On this day, December 17, 1903, Wilbur and Orville Wright powered a heavier-than-air airplane and made it fly. On December 15, 1965, Flight of the Phoenix (d. Robert Aldrich) premiered, starring a plane that hits the ground before the credits are even finished. And that opening credits sequence is among my favorites in the annals of movie history. The freeze-framing on each actor as his name appears on the screen, the anguished screams from the men as things fall on them, the heightened looks of concern on their faces harking back to the silent era and the musical score punching in a cue for each new action all work in concert to produce a kind of festival of cheese that came to be standard for most of the action movies of the era where the actors in character are shown (either at the start of the movie or its finish) rather than simply scrolling the names up the screen. At some point they stopped doing credits this way, right around the time Burt Reynolds turned credit rolls into blooper reels with the Cannonball Run movies, but I sure wish they'd bring them back.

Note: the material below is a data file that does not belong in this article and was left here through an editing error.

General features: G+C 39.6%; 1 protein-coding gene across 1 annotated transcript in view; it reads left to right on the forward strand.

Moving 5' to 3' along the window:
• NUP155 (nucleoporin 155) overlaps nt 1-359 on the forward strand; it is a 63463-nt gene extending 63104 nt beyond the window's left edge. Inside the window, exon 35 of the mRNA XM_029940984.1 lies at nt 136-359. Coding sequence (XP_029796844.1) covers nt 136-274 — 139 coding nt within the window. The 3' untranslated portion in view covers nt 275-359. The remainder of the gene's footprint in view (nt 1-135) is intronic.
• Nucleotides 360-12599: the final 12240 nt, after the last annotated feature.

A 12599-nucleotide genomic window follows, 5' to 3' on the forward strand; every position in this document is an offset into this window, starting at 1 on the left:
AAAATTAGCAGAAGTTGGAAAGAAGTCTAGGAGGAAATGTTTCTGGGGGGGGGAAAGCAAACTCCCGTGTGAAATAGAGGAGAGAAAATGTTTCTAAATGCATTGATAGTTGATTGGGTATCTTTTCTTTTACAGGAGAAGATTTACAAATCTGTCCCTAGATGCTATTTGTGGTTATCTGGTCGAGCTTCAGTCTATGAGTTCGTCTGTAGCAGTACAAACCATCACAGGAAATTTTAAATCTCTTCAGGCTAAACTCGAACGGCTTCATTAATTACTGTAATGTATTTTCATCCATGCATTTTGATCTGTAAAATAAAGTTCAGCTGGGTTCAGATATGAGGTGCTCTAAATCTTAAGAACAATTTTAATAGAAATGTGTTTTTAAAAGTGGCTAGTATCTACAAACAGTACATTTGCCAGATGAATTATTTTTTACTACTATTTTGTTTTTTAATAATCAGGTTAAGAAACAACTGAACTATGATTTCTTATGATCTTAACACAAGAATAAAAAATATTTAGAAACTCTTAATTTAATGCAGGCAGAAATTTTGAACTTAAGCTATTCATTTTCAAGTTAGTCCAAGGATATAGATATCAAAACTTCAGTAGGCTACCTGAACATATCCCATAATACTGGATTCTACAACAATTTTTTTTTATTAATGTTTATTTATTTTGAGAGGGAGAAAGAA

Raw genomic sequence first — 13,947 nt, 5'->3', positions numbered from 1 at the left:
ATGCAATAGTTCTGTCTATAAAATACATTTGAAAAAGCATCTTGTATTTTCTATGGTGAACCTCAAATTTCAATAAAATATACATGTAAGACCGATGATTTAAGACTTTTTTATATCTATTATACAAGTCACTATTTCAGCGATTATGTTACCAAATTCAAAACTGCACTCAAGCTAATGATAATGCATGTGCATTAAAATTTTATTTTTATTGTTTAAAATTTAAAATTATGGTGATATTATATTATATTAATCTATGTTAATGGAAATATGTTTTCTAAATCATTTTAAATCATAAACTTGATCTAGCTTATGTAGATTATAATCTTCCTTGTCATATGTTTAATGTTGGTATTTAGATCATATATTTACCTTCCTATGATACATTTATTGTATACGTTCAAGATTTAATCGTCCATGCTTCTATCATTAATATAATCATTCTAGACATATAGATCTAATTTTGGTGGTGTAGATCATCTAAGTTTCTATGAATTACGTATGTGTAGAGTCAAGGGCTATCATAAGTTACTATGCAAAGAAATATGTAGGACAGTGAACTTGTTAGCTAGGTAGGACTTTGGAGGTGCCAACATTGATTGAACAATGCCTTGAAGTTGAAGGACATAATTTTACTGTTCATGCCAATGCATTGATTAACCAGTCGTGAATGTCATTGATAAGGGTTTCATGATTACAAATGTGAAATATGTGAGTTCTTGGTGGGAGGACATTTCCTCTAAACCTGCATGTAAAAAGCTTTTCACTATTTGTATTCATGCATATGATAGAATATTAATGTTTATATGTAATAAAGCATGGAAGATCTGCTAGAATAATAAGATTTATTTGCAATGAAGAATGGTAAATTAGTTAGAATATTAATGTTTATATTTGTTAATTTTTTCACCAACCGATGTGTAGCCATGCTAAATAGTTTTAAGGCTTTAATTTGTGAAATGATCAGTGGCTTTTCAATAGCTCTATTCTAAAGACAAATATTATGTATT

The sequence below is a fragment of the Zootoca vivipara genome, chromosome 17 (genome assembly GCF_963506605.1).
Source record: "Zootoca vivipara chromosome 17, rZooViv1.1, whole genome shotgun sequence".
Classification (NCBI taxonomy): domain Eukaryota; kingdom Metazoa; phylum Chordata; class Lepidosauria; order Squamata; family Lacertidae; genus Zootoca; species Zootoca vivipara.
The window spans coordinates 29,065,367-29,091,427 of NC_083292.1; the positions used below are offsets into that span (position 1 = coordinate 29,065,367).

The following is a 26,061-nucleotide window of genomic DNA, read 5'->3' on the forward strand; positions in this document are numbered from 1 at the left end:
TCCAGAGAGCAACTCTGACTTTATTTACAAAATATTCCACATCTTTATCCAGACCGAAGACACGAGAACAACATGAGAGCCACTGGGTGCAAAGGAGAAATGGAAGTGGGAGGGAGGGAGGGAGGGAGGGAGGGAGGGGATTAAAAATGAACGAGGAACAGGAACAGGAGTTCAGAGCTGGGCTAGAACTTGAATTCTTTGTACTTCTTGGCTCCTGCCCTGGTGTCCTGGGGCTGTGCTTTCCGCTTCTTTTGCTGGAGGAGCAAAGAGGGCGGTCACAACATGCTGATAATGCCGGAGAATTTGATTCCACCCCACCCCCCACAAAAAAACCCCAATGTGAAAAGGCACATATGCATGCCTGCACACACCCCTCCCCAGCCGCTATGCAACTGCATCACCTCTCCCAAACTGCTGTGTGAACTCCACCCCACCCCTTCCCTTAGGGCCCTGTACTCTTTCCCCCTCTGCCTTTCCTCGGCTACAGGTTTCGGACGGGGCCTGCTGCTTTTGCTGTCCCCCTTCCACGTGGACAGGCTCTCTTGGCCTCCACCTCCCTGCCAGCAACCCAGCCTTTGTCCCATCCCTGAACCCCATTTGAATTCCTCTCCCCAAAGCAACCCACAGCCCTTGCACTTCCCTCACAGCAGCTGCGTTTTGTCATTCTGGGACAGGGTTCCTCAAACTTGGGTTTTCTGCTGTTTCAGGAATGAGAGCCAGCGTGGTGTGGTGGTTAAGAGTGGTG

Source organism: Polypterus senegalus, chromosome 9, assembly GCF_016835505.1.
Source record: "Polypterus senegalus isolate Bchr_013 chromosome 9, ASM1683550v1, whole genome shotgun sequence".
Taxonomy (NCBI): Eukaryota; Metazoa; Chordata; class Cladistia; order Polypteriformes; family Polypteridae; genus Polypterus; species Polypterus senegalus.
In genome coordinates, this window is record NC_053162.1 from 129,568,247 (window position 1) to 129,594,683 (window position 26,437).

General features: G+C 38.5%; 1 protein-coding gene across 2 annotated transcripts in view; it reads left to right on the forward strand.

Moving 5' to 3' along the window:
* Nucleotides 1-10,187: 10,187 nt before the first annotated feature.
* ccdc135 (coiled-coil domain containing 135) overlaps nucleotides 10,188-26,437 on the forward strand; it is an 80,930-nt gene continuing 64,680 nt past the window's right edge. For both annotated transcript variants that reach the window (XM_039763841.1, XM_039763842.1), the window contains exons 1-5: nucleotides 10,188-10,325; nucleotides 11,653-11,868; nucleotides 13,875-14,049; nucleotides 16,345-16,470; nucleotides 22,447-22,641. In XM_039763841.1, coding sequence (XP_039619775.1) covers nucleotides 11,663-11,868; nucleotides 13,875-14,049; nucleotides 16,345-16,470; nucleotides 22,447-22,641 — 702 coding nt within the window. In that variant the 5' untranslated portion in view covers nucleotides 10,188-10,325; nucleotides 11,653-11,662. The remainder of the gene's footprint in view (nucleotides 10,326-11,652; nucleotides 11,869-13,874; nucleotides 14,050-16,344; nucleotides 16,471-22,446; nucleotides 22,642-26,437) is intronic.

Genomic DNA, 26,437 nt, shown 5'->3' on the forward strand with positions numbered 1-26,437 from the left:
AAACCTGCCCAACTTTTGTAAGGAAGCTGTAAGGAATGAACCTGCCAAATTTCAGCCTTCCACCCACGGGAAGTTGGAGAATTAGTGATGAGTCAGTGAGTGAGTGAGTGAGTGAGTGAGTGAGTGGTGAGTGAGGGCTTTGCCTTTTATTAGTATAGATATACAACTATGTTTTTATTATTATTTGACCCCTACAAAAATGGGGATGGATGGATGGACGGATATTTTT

During the filming, Jimmy Stewart had a birthday and also marked his 70th film appearance with the lead role. The cast and crew made sure Stewart got a party and presents for his trouble.